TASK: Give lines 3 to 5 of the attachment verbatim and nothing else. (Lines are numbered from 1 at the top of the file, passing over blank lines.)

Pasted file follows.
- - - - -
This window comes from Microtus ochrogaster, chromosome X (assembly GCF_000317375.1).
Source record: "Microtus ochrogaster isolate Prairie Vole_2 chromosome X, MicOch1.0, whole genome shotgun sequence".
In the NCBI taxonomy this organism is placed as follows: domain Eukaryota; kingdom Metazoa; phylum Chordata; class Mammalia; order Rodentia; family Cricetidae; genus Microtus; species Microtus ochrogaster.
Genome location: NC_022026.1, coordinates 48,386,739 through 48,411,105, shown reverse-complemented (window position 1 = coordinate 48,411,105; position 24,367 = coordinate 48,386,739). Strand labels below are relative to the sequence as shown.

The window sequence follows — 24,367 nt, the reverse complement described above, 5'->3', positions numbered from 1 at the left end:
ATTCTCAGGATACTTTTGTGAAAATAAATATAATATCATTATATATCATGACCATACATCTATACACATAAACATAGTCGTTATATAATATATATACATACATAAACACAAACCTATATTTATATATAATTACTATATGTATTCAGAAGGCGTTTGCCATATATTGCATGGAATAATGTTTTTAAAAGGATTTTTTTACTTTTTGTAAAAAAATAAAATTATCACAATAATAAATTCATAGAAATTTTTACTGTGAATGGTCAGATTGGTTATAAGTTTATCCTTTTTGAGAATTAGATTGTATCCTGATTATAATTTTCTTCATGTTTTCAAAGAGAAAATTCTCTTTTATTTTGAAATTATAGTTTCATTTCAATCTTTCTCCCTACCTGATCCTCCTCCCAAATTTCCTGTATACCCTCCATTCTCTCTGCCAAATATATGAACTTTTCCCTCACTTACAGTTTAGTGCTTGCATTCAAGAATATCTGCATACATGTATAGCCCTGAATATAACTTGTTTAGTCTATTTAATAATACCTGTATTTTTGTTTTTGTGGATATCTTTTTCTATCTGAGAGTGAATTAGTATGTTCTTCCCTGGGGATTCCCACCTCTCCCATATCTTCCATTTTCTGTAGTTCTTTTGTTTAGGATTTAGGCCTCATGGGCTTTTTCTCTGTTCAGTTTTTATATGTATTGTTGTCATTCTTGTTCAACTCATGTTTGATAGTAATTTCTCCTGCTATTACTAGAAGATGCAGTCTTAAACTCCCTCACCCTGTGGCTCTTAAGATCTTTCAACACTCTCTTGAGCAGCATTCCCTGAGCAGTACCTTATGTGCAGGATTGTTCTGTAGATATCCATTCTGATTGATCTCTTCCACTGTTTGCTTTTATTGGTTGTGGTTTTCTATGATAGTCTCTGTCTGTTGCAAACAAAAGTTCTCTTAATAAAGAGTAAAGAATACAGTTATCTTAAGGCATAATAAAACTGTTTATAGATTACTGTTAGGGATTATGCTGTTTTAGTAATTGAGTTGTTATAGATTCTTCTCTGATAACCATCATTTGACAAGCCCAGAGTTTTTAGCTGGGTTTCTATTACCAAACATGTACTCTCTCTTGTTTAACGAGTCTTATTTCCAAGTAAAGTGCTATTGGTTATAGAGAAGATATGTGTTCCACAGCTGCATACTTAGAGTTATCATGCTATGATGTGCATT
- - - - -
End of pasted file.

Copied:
In the NCBI taxonomy this organism is placed as follows: domain Eukaryota; kingdom Metazoa; phylum Chordata; class Mammalia; order Rodentia; family Cricetidae; genus Microtus; species Microtus ochrogaster.
Genome location: NC_022026.1, coordinates 48,386,739 through 48,411,105, shown reverse-complemented (window position 1 = coordinate 48,411,105; position 24,367 = coordinate 48,386,739). Strand labels below are relative to the sequence as shown.

The window sequence follows — 24,367 nt, the reverse complement described above, 5'->3', positions numbered from 1 at the left end: